Quote Originally Posted by Mel View Post
    I've never been to a Thunder game. Too expensive for my budget. Players are going to price themselves out of a job. A new game of kings I guess.
    Seriously? My season ticket costs $12 per game. That's amazing value for a world class product. You can get $20 tickets to games on the street before a game as long as you're not trying to see a top one.

  7. #57

    NBA Re: National Basketball Association

    Is Louisville Ready?

    Attendance for the NBA preseason game between Miami-New Orleans drew 20,074. The exclusive use by the University of Louisville for the KFC Yum Center will be a tall hurdle for the NBA.

    And if expansion’s out, Lousiville goes on a list that includes Seattle first and foremost, Kansas City, San Jose, Anaheim, Vancouver, another Chicago franchise, and a few other places. They probably land somewhere between the California markets and right around, if not above, Kansas City. The big problem? Their arena. The city wants to use the KFC Yum! Center (which I will never, ever call it if they do get a team) which is owned by the University.

    Louisville is totally serious about getting an NBA team | ProBasketballTalk

    But will there ever be more to the NBA in Louisville than exhibitions?

    What's next for the NBA in Louisville?

    Yum Center? It could have been worst, KFC originally wanted the naming-rights to call the arena the KFC Bucket:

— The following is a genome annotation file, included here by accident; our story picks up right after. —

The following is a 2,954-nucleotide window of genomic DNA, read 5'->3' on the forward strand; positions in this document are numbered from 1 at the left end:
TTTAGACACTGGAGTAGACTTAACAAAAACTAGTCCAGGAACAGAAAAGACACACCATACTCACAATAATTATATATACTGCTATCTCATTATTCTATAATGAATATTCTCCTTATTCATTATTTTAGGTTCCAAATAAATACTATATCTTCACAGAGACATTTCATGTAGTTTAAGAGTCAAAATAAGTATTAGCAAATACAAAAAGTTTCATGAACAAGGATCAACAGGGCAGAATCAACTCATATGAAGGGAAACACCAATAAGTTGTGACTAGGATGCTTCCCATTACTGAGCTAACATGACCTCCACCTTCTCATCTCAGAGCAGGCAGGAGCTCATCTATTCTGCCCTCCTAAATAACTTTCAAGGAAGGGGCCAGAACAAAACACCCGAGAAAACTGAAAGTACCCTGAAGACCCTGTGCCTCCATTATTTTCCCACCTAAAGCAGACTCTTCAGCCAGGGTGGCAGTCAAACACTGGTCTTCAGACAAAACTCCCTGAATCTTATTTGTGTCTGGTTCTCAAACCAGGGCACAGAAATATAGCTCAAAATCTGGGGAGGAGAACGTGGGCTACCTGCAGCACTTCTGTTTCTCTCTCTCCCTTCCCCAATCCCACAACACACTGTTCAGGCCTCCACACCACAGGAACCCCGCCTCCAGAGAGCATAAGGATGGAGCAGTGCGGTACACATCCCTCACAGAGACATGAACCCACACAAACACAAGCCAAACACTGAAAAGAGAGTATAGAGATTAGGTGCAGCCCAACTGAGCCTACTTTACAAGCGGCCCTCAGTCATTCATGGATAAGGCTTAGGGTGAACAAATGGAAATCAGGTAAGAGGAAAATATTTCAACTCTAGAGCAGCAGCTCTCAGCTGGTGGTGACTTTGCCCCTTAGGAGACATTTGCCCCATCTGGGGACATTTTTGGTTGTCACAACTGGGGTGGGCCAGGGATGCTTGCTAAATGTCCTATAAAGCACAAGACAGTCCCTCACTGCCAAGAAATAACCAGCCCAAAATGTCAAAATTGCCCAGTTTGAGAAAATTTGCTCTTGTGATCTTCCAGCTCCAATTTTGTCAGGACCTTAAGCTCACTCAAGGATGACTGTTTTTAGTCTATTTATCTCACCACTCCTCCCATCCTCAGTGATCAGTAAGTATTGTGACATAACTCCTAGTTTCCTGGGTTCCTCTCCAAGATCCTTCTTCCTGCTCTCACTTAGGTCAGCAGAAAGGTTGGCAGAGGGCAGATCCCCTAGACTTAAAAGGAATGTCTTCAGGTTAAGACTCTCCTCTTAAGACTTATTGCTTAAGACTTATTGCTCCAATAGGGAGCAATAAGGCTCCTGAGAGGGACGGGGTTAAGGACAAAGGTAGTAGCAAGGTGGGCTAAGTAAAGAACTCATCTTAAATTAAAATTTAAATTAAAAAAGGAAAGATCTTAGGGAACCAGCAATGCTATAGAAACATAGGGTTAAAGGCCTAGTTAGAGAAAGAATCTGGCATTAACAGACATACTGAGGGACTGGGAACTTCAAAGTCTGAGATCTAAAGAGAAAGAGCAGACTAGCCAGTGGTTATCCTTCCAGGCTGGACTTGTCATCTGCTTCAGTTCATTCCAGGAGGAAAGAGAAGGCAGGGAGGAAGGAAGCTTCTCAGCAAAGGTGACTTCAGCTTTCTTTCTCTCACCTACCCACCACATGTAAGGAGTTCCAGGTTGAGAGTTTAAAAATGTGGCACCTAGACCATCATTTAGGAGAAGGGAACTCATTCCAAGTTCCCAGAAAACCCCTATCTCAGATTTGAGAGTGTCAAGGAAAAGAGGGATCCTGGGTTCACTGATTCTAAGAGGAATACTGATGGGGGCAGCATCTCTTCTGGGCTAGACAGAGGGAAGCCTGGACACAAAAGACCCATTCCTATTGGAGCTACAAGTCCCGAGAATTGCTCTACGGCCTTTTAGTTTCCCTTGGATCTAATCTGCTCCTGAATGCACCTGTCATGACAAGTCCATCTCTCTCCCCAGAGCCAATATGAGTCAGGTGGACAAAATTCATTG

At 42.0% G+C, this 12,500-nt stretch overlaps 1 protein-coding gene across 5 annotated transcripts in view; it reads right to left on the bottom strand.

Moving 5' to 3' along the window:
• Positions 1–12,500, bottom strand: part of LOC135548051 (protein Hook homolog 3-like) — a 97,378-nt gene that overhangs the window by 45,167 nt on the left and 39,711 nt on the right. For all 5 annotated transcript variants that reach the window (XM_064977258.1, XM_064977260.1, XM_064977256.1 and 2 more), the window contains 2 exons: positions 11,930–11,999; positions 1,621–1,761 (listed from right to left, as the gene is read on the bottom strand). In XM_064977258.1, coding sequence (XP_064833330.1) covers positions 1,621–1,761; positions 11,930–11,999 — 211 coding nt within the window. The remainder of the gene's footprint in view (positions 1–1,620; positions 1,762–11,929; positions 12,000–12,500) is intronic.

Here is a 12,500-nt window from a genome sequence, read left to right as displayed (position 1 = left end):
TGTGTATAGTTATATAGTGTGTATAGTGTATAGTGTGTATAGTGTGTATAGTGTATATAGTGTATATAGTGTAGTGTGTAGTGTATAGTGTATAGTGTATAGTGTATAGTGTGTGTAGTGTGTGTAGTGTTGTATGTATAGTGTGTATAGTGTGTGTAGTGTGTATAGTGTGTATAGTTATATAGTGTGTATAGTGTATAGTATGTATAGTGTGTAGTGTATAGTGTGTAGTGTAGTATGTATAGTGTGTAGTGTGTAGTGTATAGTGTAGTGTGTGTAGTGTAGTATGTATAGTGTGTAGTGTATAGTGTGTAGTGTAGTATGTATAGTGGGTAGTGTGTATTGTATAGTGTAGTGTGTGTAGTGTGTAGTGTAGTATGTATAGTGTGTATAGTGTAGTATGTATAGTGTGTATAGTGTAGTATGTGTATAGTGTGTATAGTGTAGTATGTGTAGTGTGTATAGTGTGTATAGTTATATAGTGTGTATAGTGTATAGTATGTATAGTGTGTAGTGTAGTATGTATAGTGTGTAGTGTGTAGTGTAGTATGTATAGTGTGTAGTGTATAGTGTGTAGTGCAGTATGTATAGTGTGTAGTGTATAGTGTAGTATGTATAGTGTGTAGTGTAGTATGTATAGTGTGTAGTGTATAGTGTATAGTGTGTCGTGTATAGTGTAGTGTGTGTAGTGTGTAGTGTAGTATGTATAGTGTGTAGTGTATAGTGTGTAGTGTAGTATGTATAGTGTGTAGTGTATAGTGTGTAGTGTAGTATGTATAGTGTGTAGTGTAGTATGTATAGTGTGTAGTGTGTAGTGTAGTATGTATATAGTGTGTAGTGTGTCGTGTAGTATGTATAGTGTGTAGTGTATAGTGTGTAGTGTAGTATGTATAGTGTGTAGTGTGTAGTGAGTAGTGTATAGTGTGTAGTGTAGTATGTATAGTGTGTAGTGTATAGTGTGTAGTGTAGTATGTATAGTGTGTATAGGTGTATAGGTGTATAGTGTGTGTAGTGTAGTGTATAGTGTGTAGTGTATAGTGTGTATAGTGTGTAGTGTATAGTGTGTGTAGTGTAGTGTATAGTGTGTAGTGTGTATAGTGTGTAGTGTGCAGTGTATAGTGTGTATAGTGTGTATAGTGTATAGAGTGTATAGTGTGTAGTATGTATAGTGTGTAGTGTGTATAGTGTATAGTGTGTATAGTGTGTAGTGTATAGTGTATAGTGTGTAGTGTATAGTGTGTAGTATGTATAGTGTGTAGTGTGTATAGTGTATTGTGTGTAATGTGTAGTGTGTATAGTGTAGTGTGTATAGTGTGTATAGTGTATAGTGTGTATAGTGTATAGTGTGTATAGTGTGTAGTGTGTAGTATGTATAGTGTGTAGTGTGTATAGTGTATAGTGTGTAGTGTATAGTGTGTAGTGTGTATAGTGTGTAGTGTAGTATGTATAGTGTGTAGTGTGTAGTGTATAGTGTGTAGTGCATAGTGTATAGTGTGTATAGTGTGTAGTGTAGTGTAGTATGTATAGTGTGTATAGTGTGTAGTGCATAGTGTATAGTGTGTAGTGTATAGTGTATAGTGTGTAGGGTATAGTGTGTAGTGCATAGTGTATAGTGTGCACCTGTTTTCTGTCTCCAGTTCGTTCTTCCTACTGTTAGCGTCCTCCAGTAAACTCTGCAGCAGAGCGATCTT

If Heisley moves his team to Louisville, Tricon would pay millions in naming rights to an arena to be called the KFC Bucket.

    Two Cities Propose New Arenas for Grizzlies - Los Angeles Times

  8. #58

    Default Re: National Basketball Association

    Is expansion more likely than retraction? I'm not sure...

  9. #59

    Default Re: National Basketball Association

    Quote Originally Posted by dankrutka View Post
    Is expansion more likely than retraction? I'm not sure...
    Retraction would be very unpopular. You would reduce your market footprint. In order to have a real impact; NBA would have to retract four or five franchises; then a disposal draft or redistribution of the players on the franchises retracted.

    We are very fortunate to have two superstars on the Thunder roster along with some potentially potent rising stars in Serge Ibaka, Reggie Jackson and Steven Adams.

    There are more than enough teams in the NBA. Retraction would not be a popular move.